Zatôichi (Takeshi Kitano)
The seemingly now defunct website 10K Bullets [R.I.P.] once had the plot to Takeshi Kitano's 11th directorial effort: "Zatoichi (Takeshi Kitano) is a blind swordsman who lives off the land. He sometimes works a masseur to help pay for his gambling habit. Zatoichi arrives in a remote village that is at the mercy of two rival gangs. Along the way he meets two geishas who use their beauty to trap and kill those who murdered of their parents. [One of the geishas is actually transgender.] Ginzo (Ittoku Kishibe) hires Hattori (Tadanobu Asano of Tokyo Zombie [2005 / trailer]), a samurai for hire, to take care of his rival gang. Zatoichi soon crosses Ginzo, which leads to a bloody showdown between Zatoichi and Hattori."
The fictional character Zatoichi is arguably as through-and-through Japanese as Superman or Batman is American, and while the latter two have been around longer and have a greater international cultural presence, in the Land of the Rising Sun Zatoichi cannot be sneezed at: since he was created by the novelist Kan Shimozawa, Zatoichi, a blind masseur and kenjutsu master, has been featured in more than 26 films, a Japanese TV show of 100 episodes (1974-79), innumerable comic books and graphic novels, a theater production (directed by Takashi Miike), and of course the original books. In 1990, he was even Americanized when Phillip Noyce very loosely remade the 17th Zatoichi film, Zatoichi Challenged (1967), as Blind Fury (1989 / trailer), starring the late & great Rutger Hauer (23 Jan 1944 – 19 July 2019 of The Hitcher  and Hobo with a Shotgun ) as the blind, Vietnamese-trained (?) swordsman Nick Parker.
The Blind Swordsman: Zatoichi
In Japan, the Adam West (19 Sept 1928 – 9 June 2017) of Zatoichis is probably Shintaro Katsu (29 Nov 1931 – 21 June 1997). He played the role of blind masseur in 25 Zatoichi films released between 1962 and 1973, in the 100 episodes of the four-season Zatoichi TV series that ran in Japan in 1974 to 1979, and in the 26th Zatoichi film released in 1989, which he also directed. (Trivia: "Stunt actor Yukio Kato was killed on the set of Zatoichi 26 by Katsu's son, who was co-starring, when an actual sword was mistaken for a prop, fatally wounding Kato. [Wikipedia]" To the eternal thanks of trash film fanatics, Katsu also produced the series of six films starring his brother Tomisaburo Wakayama (1 Sept 1929 – 2 Apr 1992) that were later edited together to make the grindhouse classic, Shogun Assassin (1980).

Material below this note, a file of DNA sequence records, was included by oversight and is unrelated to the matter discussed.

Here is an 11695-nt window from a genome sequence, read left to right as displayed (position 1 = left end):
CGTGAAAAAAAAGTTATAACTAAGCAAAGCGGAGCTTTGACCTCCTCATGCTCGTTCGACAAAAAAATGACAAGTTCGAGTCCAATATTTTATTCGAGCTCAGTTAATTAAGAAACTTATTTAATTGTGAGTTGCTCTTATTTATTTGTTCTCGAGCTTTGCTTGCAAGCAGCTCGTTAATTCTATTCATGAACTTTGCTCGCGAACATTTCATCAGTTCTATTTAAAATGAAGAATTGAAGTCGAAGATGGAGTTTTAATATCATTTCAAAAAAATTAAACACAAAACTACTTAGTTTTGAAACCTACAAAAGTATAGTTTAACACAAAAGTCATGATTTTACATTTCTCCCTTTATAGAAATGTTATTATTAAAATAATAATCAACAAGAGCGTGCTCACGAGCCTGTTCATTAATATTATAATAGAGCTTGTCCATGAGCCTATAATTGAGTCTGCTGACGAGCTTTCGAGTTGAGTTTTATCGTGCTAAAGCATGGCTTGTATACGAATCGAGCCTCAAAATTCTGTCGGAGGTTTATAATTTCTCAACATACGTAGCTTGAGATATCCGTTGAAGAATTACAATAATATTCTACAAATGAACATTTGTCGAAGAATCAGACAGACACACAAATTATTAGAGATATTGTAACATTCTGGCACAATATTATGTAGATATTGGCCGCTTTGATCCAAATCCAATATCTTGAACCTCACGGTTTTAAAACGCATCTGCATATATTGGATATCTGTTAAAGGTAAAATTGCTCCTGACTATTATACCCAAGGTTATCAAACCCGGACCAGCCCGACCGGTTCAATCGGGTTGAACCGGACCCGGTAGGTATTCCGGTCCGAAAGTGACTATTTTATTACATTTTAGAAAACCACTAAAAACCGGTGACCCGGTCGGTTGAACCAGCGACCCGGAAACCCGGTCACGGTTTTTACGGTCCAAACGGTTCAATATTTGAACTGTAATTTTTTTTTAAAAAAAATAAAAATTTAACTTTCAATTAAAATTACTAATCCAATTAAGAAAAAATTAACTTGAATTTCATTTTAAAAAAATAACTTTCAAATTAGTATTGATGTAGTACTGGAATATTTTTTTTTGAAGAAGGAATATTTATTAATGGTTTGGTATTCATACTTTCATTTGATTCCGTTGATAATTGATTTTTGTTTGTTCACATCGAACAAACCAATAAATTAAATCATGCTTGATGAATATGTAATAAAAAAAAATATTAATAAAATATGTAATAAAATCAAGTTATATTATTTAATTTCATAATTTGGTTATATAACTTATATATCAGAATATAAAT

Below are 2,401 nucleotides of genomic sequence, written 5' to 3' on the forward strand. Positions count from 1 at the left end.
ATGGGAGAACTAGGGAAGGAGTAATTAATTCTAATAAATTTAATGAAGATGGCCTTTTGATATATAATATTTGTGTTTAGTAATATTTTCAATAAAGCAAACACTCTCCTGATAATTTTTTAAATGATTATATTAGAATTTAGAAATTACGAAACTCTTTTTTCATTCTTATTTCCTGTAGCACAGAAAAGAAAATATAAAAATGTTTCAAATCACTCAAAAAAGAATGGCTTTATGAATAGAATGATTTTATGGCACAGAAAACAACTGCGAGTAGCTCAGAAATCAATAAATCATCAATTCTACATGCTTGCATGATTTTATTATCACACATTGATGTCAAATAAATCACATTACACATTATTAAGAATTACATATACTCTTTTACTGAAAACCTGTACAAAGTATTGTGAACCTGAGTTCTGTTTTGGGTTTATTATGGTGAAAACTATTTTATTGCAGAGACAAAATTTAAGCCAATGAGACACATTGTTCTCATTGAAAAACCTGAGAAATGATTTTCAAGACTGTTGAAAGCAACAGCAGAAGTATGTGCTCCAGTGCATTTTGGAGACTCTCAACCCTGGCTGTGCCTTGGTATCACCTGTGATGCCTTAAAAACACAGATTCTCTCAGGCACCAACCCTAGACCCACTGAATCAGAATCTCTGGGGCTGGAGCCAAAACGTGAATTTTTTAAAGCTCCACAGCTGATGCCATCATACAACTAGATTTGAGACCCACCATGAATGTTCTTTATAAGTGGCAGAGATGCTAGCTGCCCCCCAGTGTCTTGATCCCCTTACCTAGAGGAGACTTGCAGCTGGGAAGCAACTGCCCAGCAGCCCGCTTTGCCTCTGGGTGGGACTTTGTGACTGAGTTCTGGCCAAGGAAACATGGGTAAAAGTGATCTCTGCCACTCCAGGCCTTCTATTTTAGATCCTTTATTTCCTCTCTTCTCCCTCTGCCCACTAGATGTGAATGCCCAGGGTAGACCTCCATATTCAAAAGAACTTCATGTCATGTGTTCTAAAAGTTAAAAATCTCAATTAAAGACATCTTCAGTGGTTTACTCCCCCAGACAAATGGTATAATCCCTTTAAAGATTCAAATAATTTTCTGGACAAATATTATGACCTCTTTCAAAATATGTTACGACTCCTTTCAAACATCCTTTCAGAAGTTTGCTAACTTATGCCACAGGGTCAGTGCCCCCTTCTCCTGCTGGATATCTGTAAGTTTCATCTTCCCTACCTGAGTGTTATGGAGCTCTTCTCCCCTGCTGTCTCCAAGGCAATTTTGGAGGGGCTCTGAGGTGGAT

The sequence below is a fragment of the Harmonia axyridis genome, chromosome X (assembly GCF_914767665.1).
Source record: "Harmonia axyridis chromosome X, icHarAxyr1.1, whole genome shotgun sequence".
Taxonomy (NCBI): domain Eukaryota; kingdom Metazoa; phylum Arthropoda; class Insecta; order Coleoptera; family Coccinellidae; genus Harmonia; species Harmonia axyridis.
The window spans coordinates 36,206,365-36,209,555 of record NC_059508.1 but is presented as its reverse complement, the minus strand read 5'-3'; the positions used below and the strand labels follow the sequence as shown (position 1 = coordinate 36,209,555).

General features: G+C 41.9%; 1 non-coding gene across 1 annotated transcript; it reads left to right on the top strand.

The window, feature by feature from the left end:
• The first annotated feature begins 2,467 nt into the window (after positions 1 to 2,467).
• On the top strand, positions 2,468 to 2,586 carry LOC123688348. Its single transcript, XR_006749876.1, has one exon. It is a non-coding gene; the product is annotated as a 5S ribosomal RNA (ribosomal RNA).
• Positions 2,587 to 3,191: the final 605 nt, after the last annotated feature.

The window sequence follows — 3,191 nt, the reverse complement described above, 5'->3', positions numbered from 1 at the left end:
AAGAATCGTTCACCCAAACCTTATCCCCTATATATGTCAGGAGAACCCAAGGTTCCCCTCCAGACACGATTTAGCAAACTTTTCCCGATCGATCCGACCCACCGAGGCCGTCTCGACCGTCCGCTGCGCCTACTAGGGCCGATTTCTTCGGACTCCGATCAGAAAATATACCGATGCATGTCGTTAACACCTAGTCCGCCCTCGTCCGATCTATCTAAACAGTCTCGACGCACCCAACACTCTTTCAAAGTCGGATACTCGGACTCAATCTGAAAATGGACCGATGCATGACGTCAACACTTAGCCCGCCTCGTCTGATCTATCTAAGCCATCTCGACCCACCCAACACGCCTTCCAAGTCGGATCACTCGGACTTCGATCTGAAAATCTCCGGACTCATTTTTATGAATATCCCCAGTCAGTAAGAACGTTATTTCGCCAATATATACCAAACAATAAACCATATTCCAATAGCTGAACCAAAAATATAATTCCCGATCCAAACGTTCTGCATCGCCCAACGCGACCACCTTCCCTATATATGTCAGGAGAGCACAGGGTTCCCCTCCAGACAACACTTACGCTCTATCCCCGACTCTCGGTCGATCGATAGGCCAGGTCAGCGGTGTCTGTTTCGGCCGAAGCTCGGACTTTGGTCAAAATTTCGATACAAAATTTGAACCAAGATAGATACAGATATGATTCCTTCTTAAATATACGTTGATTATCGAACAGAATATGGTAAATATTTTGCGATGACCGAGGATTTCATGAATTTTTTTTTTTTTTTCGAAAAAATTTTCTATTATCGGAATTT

Shogun Assassin (1980):
As the advertisement above reveals, the fifth of the 27 Katsu Zatoichi films was once paired, in typically incongruent grindhouse fashion, with Ted V. Mikels' The Black Klansman (1966 / trailer), the title track of which we took a meandering look some months ago here at Film Fun: Music from Movies – The Black Klansman (USA, 1966). And 14 years after the 26th Zatoichi (a.k.a. Zatoichi: Darkness Is His Ally [trailer]) hit the screens in 1989, The Blind Swordsman: Zatoichi was made.
We caught the award-winning The Blind Swordsman: Zatoichi in a cinema in Berlin and, despite some truly questionable CGI-generated blood, loved it enough to have watched it a couple of times since on DVD and late-night TV. (Give it a go if you ever have the chance; you'll probably enjoy it.) Supposedly the questionable-looking blood was an artistic decision on part of the director and lead star Takeshi "Beat" Kitano to soften the effect on the viewing audience — an odd decision from an auteur who is found in movies like Violent Cop (1989 / trailer) and Battle Royal (2000 / trailer).
But to be honest, while the music is as good as one might expect in a good movie, there is little about the soundtrack that truly bowls us over. But there is a totally unexpected and (to us) left-field, music-related interlude in the film at the very end that we always find absolutely fabulous — and that is what we want to look at here. It is the closing dance number, prior to the freeze-frame last scene of Zatoichi tripping to the voice-over line, "Even with my eyes wide open I can't see a thing." Basically, all the good guys of the movie get together on stage and do a dance: first, a more traditional one with but four dancers, and then a modern tap dance number involving all the good guys of the cast. (Zatoichi isn't doing the twist with everyone else because he is a bad guy of sorts, or at least morally questionable.) According to the trivia section on the film at imdb, "The end dance sequence is a tribute to many of the popular Japanese films, in which the Hollywood-style happy ending was followed by a sudden 'burst into song'. Kitano wanted to attempt this, but in a different type of way. Kitano combined traditional Kabuki theatre clog-dancing with 'the latest African-American tap style." Enjoy.
Final dance scene of
The Blind Swordsman: Zatoichi